Nightcrawler:  Gyllenhall looking like a month long coke binge helps being fantastically manic.

You have Jackass crazy with Johnny Knoxville and Steve-O kicking each other in the dick repeatedly. You have Beyonce's “Crazy in Love” and there's Gnarls Barkley's “Crazy” that makes your girl shake her ass. You have awesome crazy with Kiefer Sutherland and Charlie Sheen who if put together in the same room, would end the universe with their drunken shenanigans. You have racist Mel Gibson crazy and the scientologist representative Tom Cruise pulling out the cult crazy. There is Gary Busey crazy, Lindsey Lohan slutty crazy, and the standard Nicolas Cage flipping his shit crazy. A lot of actors have pulled off crazy on screen surprisingly well, but while Jake Gyllenhaal has shown that he has a decent amount of range, he still has some of the creepiest, most disturbed portrayals of crazy that I have ever seen. Nightcrawler sells the story through a very disturbed man, and with Gyllenhaal in the driver's seat, his madness throughout the film is nothing short of fascinating.


Gyllenhaal plays one of the most disturbed characters ever. Don't get this asshole started on his business plan.

Taking place in LA and mostly at nights, we are introduced to Louis Bloom who immediately sets the stage by being a liar, a thief, violent, and an almost programmed way of interacting with people. Seemingly thieving his way through existence and desperate to find a job to get out of it, he happens upon an accident in the middle of the night where two cops are pulling a woman from a burning car. Freelance cameramen appear on scene to film the wreckage while Louis's eyes take note. You can almost hear him pulling everything together and calculating how he can step into this as he takes mental notes from Bill Paxton leaving the scene with his camera crew. Through the film, you see him lie, cheat, and steal in his struggle through an already competitive field. He worms his way to Nina (Rene Russo), a TV producer struggling to keep ratings up. With that, Louis digs deeper past any sort of moral convention while trying to climb his way into his vision of a successful life. It really helps set the drive for Louis to get creepier and creepier the further down (up) he goes.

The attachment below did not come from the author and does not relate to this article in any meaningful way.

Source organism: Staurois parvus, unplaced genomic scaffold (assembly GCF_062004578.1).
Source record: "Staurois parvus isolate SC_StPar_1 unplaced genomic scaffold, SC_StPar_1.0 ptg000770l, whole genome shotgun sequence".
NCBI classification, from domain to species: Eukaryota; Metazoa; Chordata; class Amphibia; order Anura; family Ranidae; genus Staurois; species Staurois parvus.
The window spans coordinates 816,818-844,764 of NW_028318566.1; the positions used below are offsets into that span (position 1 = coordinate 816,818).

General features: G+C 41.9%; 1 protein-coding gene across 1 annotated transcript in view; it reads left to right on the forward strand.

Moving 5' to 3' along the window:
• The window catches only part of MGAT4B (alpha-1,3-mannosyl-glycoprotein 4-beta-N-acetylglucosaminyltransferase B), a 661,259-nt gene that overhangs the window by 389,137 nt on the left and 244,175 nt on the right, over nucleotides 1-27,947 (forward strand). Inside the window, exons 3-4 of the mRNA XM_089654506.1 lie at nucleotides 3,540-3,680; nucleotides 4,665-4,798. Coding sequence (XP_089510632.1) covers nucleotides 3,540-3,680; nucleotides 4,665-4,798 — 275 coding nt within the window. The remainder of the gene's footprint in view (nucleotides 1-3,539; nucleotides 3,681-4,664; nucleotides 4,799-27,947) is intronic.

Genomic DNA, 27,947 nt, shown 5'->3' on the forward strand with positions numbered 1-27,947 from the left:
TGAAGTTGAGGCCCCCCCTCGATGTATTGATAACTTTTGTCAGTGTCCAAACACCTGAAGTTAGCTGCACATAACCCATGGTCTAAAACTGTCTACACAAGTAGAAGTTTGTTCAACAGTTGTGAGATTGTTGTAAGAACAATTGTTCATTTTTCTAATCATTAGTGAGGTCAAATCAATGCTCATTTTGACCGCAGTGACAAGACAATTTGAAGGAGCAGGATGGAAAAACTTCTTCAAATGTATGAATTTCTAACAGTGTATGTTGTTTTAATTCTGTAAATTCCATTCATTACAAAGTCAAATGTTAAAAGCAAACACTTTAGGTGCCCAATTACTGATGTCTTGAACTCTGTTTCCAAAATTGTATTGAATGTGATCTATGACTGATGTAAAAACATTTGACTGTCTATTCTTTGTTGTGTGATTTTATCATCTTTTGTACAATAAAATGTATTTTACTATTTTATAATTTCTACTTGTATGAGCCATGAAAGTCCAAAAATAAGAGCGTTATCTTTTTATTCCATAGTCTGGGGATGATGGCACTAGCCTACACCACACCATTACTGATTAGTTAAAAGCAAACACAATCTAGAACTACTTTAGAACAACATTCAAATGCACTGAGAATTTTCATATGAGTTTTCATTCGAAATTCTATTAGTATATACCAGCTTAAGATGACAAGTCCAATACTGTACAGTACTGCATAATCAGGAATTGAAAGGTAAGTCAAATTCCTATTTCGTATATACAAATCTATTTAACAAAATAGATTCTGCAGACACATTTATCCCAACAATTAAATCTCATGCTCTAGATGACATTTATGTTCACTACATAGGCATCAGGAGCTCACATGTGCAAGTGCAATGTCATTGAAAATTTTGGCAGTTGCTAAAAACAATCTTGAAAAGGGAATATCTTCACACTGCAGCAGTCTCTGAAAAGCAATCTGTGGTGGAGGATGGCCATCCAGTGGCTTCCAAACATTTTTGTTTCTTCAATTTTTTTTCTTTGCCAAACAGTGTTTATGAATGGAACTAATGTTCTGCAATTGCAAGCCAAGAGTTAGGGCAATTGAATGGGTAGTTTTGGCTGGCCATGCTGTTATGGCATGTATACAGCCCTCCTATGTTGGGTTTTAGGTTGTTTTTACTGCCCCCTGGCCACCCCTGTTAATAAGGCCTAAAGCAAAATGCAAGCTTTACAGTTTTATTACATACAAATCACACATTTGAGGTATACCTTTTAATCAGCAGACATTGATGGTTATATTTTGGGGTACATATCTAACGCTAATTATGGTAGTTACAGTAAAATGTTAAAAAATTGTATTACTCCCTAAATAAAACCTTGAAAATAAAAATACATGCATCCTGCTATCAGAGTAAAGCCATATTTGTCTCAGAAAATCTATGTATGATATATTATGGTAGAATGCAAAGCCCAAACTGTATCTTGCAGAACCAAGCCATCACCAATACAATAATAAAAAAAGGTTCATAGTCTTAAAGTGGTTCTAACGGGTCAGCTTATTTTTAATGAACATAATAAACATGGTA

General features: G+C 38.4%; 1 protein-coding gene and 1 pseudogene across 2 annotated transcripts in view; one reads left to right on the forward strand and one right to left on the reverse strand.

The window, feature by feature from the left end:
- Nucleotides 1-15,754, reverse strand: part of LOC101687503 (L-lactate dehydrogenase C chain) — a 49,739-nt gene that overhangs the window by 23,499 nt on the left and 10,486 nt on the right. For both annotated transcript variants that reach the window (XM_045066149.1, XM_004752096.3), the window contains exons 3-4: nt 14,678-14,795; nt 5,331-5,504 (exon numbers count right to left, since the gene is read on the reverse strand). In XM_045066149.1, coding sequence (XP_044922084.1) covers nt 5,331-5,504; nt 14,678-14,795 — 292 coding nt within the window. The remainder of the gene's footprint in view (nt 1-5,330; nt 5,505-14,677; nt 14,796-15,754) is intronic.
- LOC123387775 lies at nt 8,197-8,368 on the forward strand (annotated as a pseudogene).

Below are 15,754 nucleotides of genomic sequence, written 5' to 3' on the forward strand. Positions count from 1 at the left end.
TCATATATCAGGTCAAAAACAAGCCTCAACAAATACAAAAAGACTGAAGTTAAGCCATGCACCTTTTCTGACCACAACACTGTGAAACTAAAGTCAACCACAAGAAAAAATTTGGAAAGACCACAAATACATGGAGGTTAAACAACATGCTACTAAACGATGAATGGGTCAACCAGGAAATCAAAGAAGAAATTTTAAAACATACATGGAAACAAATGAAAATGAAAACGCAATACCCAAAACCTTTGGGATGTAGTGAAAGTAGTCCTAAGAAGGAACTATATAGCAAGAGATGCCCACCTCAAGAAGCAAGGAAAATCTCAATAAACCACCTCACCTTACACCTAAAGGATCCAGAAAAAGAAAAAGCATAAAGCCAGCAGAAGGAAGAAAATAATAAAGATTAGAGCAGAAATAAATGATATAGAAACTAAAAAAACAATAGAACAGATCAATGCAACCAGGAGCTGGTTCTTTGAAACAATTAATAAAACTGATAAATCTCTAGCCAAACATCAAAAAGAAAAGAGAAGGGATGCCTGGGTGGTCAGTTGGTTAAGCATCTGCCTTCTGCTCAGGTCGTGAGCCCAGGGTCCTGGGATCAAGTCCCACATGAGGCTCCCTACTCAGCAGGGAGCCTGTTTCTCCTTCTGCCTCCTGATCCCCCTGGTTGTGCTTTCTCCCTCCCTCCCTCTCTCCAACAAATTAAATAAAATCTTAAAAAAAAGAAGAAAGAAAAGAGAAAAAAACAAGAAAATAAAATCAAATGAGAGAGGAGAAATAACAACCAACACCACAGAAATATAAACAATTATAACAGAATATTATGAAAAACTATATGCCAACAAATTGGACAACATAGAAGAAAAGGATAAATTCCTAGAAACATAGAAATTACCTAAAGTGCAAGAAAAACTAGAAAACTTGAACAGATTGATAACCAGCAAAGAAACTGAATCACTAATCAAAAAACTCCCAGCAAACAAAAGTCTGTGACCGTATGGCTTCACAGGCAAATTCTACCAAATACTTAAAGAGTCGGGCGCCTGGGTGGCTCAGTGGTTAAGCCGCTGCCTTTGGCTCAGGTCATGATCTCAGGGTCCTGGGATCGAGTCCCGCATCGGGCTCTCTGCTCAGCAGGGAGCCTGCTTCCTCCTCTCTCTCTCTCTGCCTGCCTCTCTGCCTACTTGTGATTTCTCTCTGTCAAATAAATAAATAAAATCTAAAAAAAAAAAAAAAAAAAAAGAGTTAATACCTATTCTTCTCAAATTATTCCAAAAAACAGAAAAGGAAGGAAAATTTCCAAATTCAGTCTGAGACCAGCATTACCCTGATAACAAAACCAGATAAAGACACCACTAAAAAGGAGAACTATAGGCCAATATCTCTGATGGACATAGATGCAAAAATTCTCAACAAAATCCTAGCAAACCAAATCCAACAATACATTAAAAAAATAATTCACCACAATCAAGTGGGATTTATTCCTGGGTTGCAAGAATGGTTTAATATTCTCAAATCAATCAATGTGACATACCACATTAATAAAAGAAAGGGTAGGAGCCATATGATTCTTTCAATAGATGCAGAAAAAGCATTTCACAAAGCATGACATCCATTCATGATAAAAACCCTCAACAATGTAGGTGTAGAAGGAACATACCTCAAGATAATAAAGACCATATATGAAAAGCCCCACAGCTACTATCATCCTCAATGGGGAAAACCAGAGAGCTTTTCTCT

No stairs are too tough for this guy to film.

This movie is shown and driven through Louis's actions. We are shown from the get-go that this is a man that will stop at nothing to get what he wants while maintaining his disconnected behavior to manipulate everyone around. His eyes are always thinking. His mouth announcing rehearsed and recited business practices.  Rene Russo seems like an odd choice until you figure out this is the director's wife. Luckily, it makes for a believable setup for Louis to manipulate. There is one scene where Louis and Rene's relationship seems off, but for the most part, it works.

"That dead guy was out of frame, so I did what his family wanted and made him a star!"

Thinking Gyllenhaal's character is crazy is only secondary to his intensity on screen. The eyes never lie and they are always thinking. His actions are the only clue to Louis's mania and how far he would go to get to the top. “I will never ask you to do anything that I wouldn't do myself.”, his words echoing to his latest acolytes. A liar. A thief. A manipulator. What wouldn't he do to get where he wants to go. The title Thriller gets dumped on just about any crime story on film, but Nightcrawler has earned it as Louis's eyes following the next chase make you question what line he is going to cross next.